Once you've finished your first block, repeat this process many more times so that you have enough blocks to form a complete quilt top. Then, when you've ironed all the blocks to ensure precise final measurements, it's time to stitch all the blocks together. Generally, it's easier to sew a single row at a time. Position two blocks face-to-face as before, and stitch along the raw edge of the fabric with a quarter inch seam. Join more blocks to the end, following the same process, until the first row is complete, ensuring that you press the seams again. Repeat this process with the next row and the next, until all of your rows are complete.
The final step is attaching the rows of blocks together. It's important to pin the intersecting seams together to ensure that all the seams are aligned – this results in an accurate, perfectly precise quilt top. Simply sew your rows together and voilà – you've constructed your own quilt top!
At this stage, you have a completed quilt top as well as pre-bought wadding and backing. As suggested, the quilt top sits at the top of the 'quilt sandwich,' the wadding is the middle layer and the backing sits at the bottom of the sandwich. But before you get carried away and begin stitching the layers together, it's important to baste your quilt layers first to hold them in place.
First, take your backing and make sure it's well ironed. Place this fabric piece on the floor with the front facing down. It's easiest to tape it to the floor whilst smoothing out any wrinkles, thus giving you a precisely-sized bottom layer. Smooth out your wadding, then align it centrally on top of the backing. Finally, layer your quilt top centrally on the wadding, with the front facing up. Again, smooth out creases so that it sits perfectly.
Now it's time to baste your quilt layers. Accuracy is fundamental in quilting, so these long, temporary stitches aid in the precision of your finished quilt. It's best to loosely baste in a grid format to prevent the layers from moving when quilting. You can, however, use quilting pins or a specially designed MicroStitch Tool to hold the pieces together, if you'd prefer. Once basted, remove the tape.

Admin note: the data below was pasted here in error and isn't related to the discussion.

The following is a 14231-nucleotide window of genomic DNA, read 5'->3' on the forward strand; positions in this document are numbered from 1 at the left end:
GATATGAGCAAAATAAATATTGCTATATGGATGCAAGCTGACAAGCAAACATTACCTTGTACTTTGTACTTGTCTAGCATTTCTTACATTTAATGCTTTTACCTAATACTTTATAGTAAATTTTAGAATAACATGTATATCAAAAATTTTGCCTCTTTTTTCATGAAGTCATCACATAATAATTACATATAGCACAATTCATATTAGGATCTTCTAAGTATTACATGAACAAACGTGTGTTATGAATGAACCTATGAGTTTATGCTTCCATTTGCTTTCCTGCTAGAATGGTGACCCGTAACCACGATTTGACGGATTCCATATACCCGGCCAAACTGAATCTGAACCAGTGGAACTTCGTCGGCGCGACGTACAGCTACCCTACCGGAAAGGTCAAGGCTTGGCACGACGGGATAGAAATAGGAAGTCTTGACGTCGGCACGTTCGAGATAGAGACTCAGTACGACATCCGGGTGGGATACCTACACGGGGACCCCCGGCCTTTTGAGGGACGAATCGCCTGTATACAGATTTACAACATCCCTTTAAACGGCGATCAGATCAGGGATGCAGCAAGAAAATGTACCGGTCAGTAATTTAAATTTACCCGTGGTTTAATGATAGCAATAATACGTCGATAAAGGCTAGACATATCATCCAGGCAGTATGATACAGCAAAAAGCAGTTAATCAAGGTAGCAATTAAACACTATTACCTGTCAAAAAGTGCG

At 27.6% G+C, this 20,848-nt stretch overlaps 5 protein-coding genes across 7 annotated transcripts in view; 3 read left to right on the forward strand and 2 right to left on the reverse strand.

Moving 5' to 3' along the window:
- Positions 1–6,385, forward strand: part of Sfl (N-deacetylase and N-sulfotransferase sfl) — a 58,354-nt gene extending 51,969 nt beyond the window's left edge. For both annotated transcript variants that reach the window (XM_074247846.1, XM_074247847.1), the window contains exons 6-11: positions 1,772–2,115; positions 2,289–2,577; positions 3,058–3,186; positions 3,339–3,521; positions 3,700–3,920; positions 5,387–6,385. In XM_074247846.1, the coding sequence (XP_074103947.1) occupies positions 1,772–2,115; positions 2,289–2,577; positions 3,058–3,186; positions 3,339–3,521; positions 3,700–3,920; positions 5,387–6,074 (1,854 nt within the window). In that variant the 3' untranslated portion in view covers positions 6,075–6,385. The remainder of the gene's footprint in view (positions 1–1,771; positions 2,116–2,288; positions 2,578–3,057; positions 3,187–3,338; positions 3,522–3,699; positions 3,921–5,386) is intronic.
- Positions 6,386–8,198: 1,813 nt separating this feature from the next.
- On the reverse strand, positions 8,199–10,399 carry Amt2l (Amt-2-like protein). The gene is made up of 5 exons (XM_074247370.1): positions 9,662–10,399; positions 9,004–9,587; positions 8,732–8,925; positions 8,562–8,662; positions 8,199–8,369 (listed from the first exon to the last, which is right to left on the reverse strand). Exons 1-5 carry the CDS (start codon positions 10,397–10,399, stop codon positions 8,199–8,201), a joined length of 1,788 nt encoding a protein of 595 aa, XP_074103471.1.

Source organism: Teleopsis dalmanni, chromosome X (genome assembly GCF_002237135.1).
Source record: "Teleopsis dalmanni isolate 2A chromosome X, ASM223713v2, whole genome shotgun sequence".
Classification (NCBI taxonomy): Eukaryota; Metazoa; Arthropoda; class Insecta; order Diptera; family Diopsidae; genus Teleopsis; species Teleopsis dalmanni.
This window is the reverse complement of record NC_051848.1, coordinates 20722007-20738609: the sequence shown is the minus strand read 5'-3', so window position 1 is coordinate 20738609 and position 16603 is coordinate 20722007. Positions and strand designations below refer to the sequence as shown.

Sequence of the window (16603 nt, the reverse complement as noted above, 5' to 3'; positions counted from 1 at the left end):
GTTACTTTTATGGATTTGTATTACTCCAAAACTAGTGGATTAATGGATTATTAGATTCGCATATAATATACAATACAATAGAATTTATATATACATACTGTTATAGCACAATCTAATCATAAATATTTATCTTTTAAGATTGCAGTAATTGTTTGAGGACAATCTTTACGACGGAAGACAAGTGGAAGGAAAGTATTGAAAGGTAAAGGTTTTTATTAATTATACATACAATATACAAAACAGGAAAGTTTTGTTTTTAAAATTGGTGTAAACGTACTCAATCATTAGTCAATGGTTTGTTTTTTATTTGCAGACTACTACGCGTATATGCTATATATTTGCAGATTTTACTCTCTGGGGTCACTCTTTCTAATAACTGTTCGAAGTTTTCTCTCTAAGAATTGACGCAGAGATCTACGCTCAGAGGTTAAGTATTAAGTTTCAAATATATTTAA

The next step involves taking your basted quilt sandwich and quilting the layers together permanently. This can be done by hand or using a sewing machine – ultimately, it's your preference, however using a machine will save a lot of time. You can either use a stencil and quilting pencil to draw on where to stitch, or try your hand at free-motion quilting without any sort of guide. An alternative method, and arguably the simplest, is using the Stitch in the Ditch method in which you guide the machine, with the feed dogs raised, across the quilt so that the stitches drop into the 'ditches' where your fabrics have joined at seams.
Once you've finished quilted your layers together, the final step is binding the edges for a neat finish. To do this, you require long fabric strips. These strips can be cut on the straight (from selvedge to selvedge) or on the bias (diagonally at a 45 degree angle across your fabric). Bias cut strips must be used for any quilt with rounded corners or a scalloped edge. Once cut, sew your fabric strips together to create a longer strip – long enough to bind one side of your quilt. You'll need four of these binding strips - one for each side of your quilt.
The simplest way to attach your binding is by firstly pinning it in place. This, again, ensures total accuracy when stitching. Evenly sew one side of the fabric strip to the front of your quilt through every layer. When all four sides have the binding, fold the fabric strips over to the back of the quilt, turn the raw edge under, and sew to the back of your quilt. Remember to remove your quilting pins before sewing the binding in place!